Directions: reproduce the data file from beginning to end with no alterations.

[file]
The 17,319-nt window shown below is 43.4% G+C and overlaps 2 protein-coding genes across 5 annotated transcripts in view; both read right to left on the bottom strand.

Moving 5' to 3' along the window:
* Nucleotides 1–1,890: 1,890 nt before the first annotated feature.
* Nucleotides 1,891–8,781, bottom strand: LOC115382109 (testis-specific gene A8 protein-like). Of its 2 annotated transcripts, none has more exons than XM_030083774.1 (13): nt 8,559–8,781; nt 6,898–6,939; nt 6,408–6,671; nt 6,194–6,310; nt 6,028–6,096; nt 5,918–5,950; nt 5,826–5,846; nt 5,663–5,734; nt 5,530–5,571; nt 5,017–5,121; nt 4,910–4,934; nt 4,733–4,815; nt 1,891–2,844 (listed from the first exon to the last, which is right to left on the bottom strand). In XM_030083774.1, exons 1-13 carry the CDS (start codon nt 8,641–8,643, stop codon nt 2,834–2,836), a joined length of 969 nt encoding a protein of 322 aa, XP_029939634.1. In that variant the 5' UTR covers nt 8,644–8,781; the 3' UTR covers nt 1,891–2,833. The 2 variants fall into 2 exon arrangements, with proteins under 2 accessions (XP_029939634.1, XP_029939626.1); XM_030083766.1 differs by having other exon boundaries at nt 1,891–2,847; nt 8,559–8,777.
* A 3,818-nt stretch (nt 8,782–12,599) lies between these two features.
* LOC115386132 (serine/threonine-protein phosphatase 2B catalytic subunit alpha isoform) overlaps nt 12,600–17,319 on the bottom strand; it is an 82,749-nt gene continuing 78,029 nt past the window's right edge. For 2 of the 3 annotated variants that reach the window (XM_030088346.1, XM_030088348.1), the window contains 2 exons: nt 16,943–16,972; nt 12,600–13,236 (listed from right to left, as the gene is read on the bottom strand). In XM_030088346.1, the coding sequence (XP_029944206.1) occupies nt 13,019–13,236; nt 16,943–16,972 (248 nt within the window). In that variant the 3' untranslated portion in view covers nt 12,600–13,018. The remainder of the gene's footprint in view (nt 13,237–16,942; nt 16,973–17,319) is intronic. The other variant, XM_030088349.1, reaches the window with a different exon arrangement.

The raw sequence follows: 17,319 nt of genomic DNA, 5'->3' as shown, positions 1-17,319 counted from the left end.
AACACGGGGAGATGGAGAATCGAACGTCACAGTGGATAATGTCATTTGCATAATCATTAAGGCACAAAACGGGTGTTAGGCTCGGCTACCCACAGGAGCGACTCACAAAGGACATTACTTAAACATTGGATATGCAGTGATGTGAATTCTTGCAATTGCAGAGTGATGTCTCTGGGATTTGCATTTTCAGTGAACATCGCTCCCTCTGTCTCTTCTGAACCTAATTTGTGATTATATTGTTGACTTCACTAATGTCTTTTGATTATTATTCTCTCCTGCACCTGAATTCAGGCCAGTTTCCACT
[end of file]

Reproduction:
The 17,319-nt window shown below is 43.4% G+C and overlaps 2 protein-coding genes across 5 annotated transcripts in view; both read right to left on the bottom strand.

Moving 5' to 3' along the window:
* Nucleotides 1–1,890: 1,890 nt before the first annotated feature.
* Nucleotides 1,891–8,781, bottom strand: LOC115382109 (testis-specific gene A8 protein-like). Of its 2 annotated transcripts, none has more exons than XM_030083774.1 (13): nt 8,559–8,781; nt 6,898–6,939; nt 6,408–6,671; nt 6,194–6,310; nt 6,028–6,096; nt 5,918–5,950; nt 5,826–5,846; nt 5,663–5,734; nt 5,530–5,571; nt 5,017–5,121; nt 4,910–4,934; nt 4,733–4,815; nt 1,891–2,844 (listed from the first exon to the last, which is right to left on the bottom strand). In XM_030083774.1, exons 1-13 carry the CDS (start codon nt 8,641–8,643, stop codon nt 2,834–2,836), a joined length of 969 nt encoding a protein of 322 aa, XP_029939634.1. In that variant the 5' UTR covers nt 8,644–8,781; the 3' UTR covers nt 1,891–2,833. The 2 variants fall into 2 exon arrangements, with proteins under 2 accessions (XP_029939634.1, XP_029939626.1); XM_030083766.1 differs by having other exon boundaries at nt 1,891–2,847; nt 8,559–8,777.
* A 3,818-nt stretch (nt 8,782–12,599) lies between these two features.
* LOC115386132 (serine/threonine-protein phosphatase 2B catalytic subunit alpha isoform) overlaps nt 12,600–17,319 on the bottom strand; it is an 82,749-nt gene continuing 78,029 nt past the window's right edge. For 2 of the 3 annotated variants that reach the window (XM_030088346.1, XM_030088348.1), the window contains 2 exons: nt 16,943–16,972; nt 12,600–13,236 (listed from right to left, as the gene is read on the bottom strand). In XM_030088346.1, the coding sequence (XP_029944206.1) occupies nt 13,019–13,236; nt 16,943–16,972 (248 nt within the window). In that variant the 3' untranslated portion in view covers nt 12,600–13,018. The remainder of the gene's footprint in view (nt 13,237–16,942; nt 16,973–17,319) is intronic. The other variant, XM_030088349.1, reaches the window with a different exon arrangement.

The raw sequence follows: 17,319 nt of genomic DNA, 5'->3' as shown, positions 1-17,319 counted from the left end.
AACACGGGGAGATGGAGAATCGAACGTCACAGTGGATAATGTCATTTGCATAATCATTAAGGCACAAAACGGGTGTTAGGCTCGGCTACCCACAGGAGCGACTCACAAAGGACATTACTTAAACATTGGATATGCAGTGATGTGAATTCTTGCAATTGCAGAGTGATGTCTCTGGGATTTGCATTTTCAGTGAACATCGCTCCCTCTGTCTCTTCTGAACCTAATTTGTGATTATATTGTTGACTTCACTAATGTCTTTTGATTATTATTCTCTCCTGCACCTGAATTCAGGCCAGTTTCCACT